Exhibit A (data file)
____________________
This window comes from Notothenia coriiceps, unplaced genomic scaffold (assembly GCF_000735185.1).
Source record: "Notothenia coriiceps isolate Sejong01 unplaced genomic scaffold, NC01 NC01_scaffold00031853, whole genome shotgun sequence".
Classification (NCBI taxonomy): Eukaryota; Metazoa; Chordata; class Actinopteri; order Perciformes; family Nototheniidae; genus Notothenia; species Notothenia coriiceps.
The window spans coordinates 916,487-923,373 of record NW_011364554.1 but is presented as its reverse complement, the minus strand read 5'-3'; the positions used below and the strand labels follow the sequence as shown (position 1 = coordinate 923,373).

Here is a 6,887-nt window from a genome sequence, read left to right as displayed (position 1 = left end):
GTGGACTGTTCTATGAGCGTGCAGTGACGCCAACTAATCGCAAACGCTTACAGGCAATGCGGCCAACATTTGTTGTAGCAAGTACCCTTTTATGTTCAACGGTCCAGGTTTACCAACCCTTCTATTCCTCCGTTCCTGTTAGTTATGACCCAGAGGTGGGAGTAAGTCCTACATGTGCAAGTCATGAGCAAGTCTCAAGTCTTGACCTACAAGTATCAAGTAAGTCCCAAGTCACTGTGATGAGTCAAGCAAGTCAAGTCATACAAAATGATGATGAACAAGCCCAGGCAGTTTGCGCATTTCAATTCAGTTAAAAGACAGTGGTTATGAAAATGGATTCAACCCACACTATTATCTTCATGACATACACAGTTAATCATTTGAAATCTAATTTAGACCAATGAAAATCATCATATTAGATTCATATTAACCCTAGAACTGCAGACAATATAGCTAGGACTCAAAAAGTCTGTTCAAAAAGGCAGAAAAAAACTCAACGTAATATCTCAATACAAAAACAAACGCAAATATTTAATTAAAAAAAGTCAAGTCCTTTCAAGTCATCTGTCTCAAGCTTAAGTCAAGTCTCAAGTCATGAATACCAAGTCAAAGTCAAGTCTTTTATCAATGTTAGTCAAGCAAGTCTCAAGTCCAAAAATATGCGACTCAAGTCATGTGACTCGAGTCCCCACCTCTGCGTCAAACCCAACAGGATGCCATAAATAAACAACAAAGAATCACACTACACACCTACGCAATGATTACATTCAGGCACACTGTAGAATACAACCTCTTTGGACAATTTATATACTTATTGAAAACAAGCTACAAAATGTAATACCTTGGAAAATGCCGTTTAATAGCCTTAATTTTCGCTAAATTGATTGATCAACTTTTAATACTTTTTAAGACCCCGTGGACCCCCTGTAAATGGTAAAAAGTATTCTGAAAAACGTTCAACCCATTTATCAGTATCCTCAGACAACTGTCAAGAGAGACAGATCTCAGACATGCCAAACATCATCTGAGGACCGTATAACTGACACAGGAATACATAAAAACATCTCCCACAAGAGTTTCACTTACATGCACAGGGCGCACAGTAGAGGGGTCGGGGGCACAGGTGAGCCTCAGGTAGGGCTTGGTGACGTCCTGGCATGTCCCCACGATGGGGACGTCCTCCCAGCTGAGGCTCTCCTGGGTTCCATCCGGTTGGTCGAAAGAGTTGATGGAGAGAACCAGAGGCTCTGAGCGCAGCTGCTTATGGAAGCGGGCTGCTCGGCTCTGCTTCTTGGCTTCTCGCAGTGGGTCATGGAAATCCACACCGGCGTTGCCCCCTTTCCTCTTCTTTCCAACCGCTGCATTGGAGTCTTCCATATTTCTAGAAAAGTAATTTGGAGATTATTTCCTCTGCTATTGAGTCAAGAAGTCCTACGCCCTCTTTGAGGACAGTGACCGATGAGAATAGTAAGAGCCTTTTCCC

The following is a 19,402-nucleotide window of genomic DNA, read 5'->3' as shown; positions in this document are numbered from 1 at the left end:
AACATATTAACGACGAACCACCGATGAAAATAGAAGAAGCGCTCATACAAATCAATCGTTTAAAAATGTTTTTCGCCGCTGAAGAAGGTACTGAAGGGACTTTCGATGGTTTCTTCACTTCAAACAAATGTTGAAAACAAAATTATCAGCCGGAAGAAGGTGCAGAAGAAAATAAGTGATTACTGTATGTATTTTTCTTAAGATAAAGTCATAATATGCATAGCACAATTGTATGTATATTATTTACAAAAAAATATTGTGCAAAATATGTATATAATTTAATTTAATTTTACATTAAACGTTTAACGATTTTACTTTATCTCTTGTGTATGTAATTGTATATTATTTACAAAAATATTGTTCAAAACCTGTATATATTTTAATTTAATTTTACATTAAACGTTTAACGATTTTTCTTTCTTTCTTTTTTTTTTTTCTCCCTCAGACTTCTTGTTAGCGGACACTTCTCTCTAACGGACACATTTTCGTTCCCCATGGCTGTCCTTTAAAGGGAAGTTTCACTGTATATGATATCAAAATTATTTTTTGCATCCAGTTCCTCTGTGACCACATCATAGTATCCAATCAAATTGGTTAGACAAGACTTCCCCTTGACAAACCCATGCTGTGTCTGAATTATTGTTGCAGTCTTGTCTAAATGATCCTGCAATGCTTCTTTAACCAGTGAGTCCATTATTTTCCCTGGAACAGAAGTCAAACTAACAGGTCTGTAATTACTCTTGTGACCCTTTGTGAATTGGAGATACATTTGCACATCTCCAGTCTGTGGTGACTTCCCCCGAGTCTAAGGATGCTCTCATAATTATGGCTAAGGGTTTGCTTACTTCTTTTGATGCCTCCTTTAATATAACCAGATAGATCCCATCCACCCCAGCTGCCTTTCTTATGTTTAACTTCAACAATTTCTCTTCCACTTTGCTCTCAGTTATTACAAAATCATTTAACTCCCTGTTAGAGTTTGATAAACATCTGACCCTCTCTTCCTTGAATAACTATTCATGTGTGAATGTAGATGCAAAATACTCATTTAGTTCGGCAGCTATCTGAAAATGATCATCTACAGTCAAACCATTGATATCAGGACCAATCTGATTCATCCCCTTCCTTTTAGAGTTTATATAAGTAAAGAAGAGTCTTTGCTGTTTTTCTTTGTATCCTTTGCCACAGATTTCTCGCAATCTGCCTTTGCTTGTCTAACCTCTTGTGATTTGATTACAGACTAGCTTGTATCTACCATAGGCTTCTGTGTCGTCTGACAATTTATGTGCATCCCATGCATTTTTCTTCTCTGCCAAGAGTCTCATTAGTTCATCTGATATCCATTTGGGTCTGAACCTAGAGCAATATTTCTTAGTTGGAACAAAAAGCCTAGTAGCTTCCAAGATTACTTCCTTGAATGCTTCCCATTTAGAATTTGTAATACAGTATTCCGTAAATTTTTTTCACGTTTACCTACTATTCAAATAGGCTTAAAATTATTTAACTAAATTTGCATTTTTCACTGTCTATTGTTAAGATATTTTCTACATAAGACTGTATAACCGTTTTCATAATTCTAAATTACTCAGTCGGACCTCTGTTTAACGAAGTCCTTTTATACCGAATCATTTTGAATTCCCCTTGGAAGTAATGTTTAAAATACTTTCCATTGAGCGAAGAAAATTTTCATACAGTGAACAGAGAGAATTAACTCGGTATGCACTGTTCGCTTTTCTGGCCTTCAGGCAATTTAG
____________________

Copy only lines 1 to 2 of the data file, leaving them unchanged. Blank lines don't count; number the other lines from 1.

This window comes from Notothenia coriiceps, unplaced genomic scaffold (assembly GCF_000735185.1).
Source record: "Notothenia coriiceps isolate Sejong01 unplaced genomic scaffold, NC01 NC01_scaffold00031853, whole genome shotgun sequence".